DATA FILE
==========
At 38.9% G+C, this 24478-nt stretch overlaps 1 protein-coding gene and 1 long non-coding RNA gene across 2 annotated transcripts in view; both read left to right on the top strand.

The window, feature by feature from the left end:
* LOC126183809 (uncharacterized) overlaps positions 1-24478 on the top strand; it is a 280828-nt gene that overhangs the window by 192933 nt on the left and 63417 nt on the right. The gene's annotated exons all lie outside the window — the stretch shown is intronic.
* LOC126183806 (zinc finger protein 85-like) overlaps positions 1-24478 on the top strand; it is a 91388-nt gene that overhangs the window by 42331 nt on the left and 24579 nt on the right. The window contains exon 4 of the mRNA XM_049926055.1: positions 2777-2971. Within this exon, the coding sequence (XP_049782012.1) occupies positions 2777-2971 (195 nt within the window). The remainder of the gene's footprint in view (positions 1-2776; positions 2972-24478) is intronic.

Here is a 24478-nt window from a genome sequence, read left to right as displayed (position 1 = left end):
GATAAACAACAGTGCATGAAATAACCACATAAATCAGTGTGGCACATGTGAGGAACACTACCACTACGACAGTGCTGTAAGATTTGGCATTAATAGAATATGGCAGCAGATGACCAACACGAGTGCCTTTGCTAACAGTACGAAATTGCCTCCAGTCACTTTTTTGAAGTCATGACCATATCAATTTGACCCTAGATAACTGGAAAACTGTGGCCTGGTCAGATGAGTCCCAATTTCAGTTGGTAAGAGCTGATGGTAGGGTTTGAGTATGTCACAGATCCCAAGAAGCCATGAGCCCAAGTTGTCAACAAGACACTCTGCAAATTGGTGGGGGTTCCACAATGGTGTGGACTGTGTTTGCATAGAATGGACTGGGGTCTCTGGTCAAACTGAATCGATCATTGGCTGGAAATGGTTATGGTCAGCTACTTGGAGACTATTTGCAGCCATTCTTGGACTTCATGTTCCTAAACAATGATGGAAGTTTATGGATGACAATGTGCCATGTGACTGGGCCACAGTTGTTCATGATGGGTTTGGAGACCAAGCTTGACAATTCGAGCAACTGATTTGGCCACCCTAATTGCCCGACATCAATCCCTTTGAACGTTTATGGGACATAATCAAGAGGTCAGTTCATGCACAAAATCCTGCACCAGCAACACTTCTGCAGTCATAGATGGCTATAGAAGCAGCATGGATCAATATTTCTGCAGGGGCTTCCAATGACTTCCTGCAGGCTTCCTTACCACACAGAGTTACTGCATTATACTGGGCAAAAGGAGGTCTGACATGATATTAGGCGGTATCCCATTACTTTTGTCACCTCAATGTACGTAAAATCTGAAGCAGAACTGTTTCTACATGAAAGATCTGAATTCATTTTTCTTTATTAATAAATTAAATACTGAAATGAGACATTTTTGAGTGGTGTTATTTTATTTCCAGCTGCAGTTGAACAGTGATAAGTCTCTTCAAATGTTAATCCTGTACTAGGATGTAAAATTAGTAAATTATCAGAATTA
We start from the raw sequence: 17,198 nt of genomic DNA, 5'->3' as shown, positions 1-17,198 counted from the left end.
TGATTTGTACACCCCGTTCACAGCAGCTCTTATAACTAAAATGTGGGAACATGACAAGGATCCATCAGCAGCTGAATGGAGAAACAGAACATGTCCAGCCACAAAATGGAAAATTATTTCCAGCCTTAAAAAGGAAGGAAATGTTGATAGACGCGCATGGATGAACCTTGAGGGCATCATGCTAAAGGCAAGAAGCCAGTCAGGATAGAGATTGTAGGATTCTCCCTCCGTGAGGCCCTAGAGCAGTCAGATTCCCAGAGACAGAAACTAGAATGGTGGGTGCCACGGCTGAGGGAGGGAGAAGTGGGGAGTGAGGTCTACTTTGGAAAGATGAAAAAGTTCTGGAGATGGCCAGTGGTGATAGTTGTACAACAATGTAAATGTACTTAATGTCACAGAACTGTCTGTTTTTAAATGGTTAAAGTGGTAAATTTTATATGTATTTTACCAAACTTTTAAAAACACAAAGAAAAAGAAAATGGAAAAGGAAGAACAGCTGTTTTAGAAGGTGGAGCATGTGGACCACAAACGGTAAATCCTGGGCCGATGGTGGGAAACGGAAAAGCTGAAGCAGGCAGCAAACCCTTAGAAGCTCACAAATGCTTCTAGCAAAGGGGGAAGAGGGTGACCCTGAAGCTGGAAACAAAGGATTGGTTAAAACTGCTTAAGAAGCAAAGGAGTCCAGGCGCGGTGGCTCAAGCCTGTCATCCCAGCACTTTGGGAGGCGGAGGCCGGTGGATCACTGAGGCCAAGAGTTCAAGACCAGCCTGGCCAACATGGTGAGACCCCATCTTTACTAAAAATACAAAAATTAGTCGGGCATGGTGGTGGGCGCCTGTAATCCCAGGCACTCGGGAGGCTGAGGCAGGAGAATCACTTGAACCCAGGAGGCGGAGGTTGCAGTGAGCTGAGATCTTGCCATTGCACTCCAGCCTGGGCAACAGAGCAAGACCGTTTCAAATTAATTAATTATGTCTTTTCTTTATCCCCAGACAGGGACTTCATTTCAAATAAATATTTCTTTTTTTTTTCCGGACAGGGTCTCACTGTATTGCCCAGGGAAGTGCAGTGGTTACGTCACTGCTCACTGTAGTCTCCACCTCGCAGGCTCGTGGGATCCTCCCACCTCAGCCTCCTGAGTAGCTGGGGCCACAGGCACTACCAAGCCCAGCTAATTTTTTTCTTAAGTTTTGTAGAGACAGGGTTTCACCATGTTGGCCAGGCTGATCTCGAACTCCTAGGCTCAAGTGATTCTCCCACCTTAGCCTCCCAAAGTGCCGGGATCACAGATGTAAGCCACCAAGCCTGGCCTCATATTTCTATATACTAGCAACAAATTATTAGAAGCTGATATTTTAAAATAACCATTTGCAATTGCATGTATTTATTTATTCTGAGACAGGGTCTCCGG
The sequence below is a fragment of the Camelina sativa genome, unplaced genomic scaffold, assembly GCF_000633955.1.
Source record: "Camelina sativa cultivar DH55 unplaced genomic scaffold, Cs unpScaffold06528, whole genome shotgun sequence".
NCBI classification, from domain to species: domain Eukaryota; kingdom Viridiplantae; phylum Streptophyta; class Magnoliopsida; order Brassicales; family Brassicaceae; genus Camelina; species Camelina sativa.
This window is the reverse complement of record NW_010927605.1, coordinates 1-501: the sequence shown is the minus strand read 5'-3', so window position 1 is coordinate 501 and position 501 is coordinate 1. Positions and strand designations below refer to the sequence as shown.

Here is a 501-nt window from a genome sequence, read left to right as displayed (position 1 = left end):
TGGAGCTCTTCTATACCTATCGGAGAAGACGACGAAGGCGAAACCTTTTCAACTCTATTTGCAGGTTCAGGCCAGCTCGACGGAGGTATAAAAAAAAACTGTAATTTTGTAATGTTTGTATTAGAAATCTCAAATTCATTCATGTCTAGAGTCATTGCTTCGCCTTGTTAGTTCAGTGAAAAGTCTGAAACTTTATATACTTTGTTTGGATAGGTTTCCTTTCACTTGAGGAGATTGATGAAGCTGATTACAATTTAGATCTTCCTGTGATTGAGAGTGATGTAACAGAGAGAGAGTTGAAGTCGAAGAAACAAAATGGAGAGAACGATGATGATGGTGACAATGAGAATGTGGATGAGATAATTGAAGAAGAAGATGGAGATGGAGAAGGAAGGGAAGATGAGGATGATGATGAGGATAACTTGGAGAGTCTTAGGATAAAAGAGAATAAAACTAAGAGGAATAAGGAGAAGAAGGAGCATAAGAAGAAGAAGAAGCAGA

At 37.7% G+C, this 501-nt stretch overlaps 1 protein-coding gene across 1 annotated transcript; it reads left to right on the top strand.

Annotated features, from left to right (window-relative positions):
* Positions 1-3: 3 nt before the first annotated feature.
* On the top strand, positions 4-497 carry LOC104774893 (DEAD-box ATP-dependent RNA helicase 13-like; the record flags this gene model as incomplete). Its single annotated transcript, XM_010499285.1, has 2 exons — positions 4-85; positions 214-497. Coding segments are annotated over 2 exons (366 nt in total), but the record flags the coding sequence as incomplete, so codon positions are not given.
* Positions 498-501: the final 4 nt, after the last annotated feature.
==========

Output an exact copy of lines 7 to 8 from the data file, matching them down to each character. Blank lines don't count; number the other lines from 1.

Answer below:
We start from the raw sequence: 17,198 nt of genomic DNA, 5'->3' as shown, positions 1-17,198 counted from the left end.
TGATTTGTACACCCCGTTCACAGCAGCTCTTATAACTAAAATGTGGGAACATGACAAGGATCCATCAGCAGCTGAATGGAGAAACAGAACATGTCCAGCCACAAAATGGAAAATTATTTCCAGCCTTAAAAAGGAAGGAAATGTTGATAGACGCGCATGGATGAACCTTGAGGGCATCATGCTAAAGGCAAGAAGCCAGTCAGGATAGAGATTGTAGGATTCTCCCTCCGTGAGGCCCTAGAGCAGTCAGATTCCCAGAGACAGAAACTAGAATGGTGGGTGCCACGGCTGAGGGAGGGAGAAGTGGGGAGTGAGGTCTACTTTGGAAAGATGAAAAAGTTCTGGAGATGGCCAGTGGTGATAGTTGTACAACAATGTAAATGTACTTAATGTCACAGAACTGTCTGTTTTTAAATGGTTAAAGTGGTAAATTTTATATGTATTTTACCAAACTTTTAAAAACACAAAGAAAAAGAAAATGGAAAAGGAAGAACAGCTGTTTTAGAAGGTGGAGCATGTGGACCACAAACGGTAAATCCTGGGCCGATGGTGGGAAACGGAAAAGCTGAAGCAGGCAGCAAACCCTTAGAAGCTCACAAATGCTTCTAGCAAAGGGGGAAGAGGGTGACCCTGAAGCTGGAAACAAAGGATTGGTTAAAACTGCTTAAGAAGCAAAGGAGTCCAGGCGCGGTGGCTCAAGCCTGTCATCCCAGCACTTTGGGAGGCGGAGGCCGGTGGATCACTGAGGCCAAGAGTTCAAGACCAGCCTGGCCAACATGGTGAGACCCCATCTTTACTAAAAATACAAAAATTAGTCGGGCATGGTGGTGGGCGCCTGTAATCCCAGGCACTCGGGAGGCTGAGGCAGGAGAATCACTTGAACCCAGGAGGCGGAGGTTGCAGTGAGCTGAGATCTTGCCATTGCACTCCAGCCTGGGCAACAGAGCAAGACCGTTTCAAATTAATTAATTATGTCTTTTCTTTATCCCCAGACAGGGACTTCATTTCAAATAAATATTTCTTTTTTTTTTCCGGACAGGGTCTCACTGTATTGCCCAGGGAAGTGCAGTGGTTACGTCACTGCTCACTGTAGTCTCCACCTCGCAGGCTCGTGGGATCCTCCCACCTCAGCCTCCTGAGTAGCTGGGGCCACAGGCACTACCAAGCCCAGCTAATTTTTTTCTTAAGTTTTGTAGAGACAGGGTTTCACCATGTTGGCCAGGCTGATCTCGAACTCCTAGGCTCAAGTGATTCTCCCACCTTAGCCTCCCAAAGTGCCGGGATCACAGATGTAAGCCACCAAGCCTGGCCTCATATTTCTATATACTAGCAACAAATTATTAGAAGCTGATATTTTAAAATAACCATTTGCAATTGCATGTATTTATTTATTCTGAGACAGGGTCTCCGG